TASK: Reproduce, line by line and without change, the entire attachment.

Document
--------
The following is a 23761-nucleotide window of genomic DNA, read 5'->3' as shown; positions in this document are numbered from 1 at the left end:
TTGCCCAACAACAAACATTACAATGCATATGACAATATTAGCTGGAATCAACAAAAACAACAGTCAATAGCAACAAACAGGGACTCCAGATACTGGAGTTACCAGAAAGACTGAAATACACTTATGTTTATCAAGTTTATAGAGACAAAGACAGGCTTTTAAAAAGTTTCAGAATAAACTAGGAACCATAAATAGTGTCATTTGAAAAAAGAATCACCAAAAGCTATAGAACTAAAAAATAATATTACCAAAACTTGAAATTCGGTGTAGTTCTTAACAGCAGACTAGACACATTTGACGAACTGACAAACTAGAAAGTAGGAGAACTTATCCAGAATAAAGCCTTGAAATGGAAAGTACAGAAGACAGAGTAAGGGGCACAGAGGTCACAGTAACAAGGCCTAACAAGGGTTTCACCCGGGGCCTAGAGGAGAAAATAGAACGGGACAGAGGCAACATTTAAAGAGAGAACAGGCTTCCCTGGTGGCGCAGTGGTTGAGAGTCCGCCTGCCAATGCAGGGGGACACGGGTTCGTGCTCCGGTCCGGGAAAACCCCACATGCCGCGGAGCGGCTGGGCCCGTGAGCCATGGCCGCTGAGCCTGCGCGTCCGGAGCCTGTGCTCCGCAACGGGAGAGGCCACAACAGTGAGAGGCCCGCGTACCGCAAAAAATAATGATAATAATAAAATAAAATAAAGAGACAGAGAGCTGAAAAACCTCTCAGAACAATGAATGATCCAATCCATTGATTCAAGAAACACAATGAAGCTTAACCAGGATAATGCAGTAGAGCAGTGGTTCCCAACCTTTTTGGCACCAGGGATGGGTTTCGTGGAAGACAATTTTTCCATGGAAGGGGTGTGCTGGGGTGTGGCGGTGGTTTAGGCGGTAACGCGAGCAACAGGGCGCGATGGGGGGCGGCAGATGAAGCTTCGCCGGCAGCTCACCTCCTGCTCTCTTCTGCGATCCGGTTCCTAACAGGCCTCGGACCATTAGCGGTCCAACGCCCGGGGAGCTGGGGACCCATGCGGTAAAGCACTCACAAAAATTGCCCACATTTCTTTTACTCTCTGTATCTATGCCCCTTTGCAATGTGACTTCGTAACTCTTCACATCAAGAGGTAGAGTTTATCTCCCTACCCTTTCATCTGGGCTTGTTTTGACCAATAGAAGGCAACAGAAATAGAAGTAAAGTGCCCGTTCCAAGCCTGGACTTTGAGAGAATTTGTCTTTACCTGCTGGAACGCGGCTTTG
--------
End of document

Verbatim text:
The following is a 23761-nucleotide window of genomic DNA, read 5'->3' as shown; positions in this document are numbered from 1 at the left end:
TTGCCCAACAACAAACATTACAATGCATATGACAATATTAGCTGGAATCAACAAAAACAACAGTCAATAGCAACAAACAGGGACTCCAGATACTGGAGTTACCAGAAAGACTGAAATACACTTATGTTTATCAAGTTTATAGAGACAAAGACAGGCTTTTAAAAAGTTTCAGAATAAACTAGGAACCATAAATAGTGTCATTTGAAAAAAGAATCACCAAAAGCTATAGAACTAAAAAATAATATTACCAAAACTTGAAATTCGGTGTAGTTCTTAACAGCAGACTAGACACATTTGACGAACTGACAAACTAGAAAGTAGGAGAACTTATCCAGAATAAAGCCTTGAAATGGAAAGTACAGAAGACAGAGTAAGGGGCACAGAGGTCACAGTAACAAGGCCTAACAAGGGTTTCACCCGGGGCCTAGAGGAGAAAATAGAACGGGACAGAGGCAACATTTAAAGAGAGAACAGGCTTCCCTGGTGGCGCAGTGGTTGAGAGTCCGCCTGCCAATGCAGGGGGACACGGGTTCGTGCTCCGGTCCGGGAAAACCCCACATGCCGCGGAGCGGCTGGGCCCGTGAGCCATGGCCGCTGAGCCTGCGCGTCCGGAGCCTGTGCTCCGCAACGGGAGAGGCCACAACAGTGAGAGGCCCGCGTACCGCAAAAAATAATGATAATAATAAAATAAAATAAAGAGACAGAGAGCTGAAAAACCTCTCAGAACAATGAATGATCCAATCCATTGATTCAAGAAACACAATGAAGCTTAACCAGGATAATGCAGTAGAGCAGTGGTTCCCAACCTTTTTGGCACCAGGGATGGGTTTCGTGGAAGACAATTTTTCCATGGAAGGGGTGTGCTGGGGTGTGGCGGTGGTTTAGGCGGTAACGCGAGCAACAGGGCGCGATGGGGGGCGGCAGATGAAGCTTCGCCGGCAGCTCACCTCCTGCTCTCTTCTGCGATCCGGTTCCTAACAGGCCTCGGACCATTAGCGGTCCAACGCCCGGGGAGCTGGGGACCCATGCGGTAAAGCACTCACAAAAATTGCCCACATTTCTTTTACTCTCTGTATCTATGCCCCTTTGCAATGTGACTTCGTAACTCTTCACATCAAGAGGTAGAGTTTATCTCCCTACCCTTTCATCTGGGCTTGTTTTGACCAATAGAAGGCAACAGAAATAGAAGTAAAGTGCCCGTTCCAAGCCTGGACTTTGAGAGAATTTGTCTTTACCTGCTGGAACGCGGCTTTG